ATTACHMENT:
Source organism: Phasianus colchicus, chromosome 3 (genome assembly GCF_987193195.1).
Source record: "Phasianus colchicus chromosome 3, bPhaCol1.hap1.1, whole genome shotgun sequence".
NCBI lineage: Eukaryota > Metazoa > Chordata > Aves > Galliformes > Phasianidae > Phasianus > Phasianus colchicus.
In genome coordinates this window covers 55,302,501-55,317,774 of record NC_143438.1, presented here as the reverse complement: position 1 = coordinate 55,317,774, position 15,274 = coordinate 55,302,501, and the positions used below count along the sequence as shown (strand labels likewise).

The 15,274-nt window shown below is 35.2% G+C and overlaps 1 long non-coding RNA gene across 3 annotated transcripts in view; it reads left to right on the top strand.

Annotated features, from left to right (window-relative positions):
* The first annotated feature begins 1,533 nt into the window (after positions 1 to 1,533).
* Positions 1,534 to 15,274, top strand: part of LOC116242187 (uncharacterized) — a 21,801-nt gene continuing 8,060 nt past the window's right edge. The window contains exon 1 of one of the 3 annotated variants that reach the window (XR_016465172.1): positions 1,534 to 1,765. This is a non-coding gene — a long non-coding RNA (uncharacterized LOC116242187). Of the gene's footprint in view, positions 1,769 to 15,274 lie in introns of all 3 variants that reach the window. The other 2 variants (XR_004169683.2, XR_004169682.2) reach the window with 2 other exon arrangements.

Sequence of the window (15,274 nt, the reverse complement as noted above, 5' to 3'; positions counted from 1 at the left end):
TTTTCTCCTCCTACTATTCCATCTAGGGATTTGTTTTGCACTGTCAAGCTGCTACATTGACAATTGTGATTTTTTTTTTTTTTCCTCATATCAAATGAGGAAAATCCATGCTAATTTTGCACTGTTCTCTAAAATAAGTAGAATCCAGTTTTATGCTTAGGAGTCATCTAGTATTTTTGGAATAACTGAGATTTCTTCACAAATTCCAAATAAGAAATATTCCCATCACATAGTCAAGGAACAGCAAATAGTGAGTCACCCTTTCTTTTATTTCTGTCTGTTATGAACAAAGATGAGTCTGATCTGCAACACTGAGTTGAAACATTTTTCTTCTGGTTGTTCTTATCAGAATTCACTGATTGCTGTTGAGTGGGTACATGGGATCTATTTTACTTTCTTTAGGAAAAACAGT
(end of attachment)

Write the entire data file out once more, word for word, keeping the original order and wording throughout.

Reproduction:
Source organism: Phasianus colchicus, chromosome 3 (genome assembly GCF_987193195.1).
Source record: "Phasianus colchicus chromosome 3, bPhaCol1.hap1.1, whole genome shotgun sequence".
NCBI lineage: Eukaryota > Metazoa > Chordata > Aves > Galliformes > Phasianidae > Phasianus > Phasianus colchicus.
In genome coordinates this window covers 55,302,501-55,317,774 of record NC_143438.1, presented here as the reverse complement: position 1 = coordinate 55,317,774, position 15,274 = coordinate 55,302,501, and the positions used below count along the sequence as shown (strand labels likewise).

The 15,274-nt window shown below is 35.2% G+C and overlaps 1 long non-coding RNA gene across 3 annotated transcripts in view; it reads left to right on the top strand.

Annotated features, from left to right (window-relative positions):
* The first annotated feature begins 1,533 nt into the window (after positions 1 to 1,533).
* Positions 1,534 to 15,274, top strand: part of LOC116242187 (uncharacterized) — a 21,801-nt gene continuing 8,060 nt past the window's right edge. The window contains exon 1 of one of the 3 annotated variants that reach the window (XR_016465172.1): positions 1,534 to 1,765. This is a non-coding gene — a long non-coding RNA (uncharacterized LOC116242187). Of the gene's footprint in view, positions 1,769 to 15,274 lie in introns of all 3 variants that reach the window. The other 2 variants (XR_004169683.2, XR_004169682.2) reach the window with 2 other exon arrangements.

Sequence of the window (15,274 nt, the reverse complement as noted above, 5' to 3'; positions counted from 1 at the left end):
TTTTCTCCTCCTACTATTCCATCTAGGGATTTGTTTTGCACTGTCAAGCTGCTACATTGACAATTGTGATTTTTTTTTTTTTTCCTCATATCAAATGAGGAAAATCCATGCTAATTTTGCACTGTTCTCTAAAATAAGTAGAATCCAGTTTTATGCTTAGGAGTCATCTAGTATTTTTGGAATAACTGAGATTTCTTCACAAATTCCAAATAAGAAATATTCCCATCACATAGTCAAGGAACAGCAAATAGTGAGTCACCCTTTCTTTTATTTCTGTCTGTTATGAACAAAGATGAGTCTGATCTGCAACACTGAGTTGAAACATTTTTCTTCTGGTTGTTCTTATCAGAATTCACTGATTGCTGTTGAGTGGGTACATGGGATCTATTTTACTTTCTTTAGGAAAAACAGT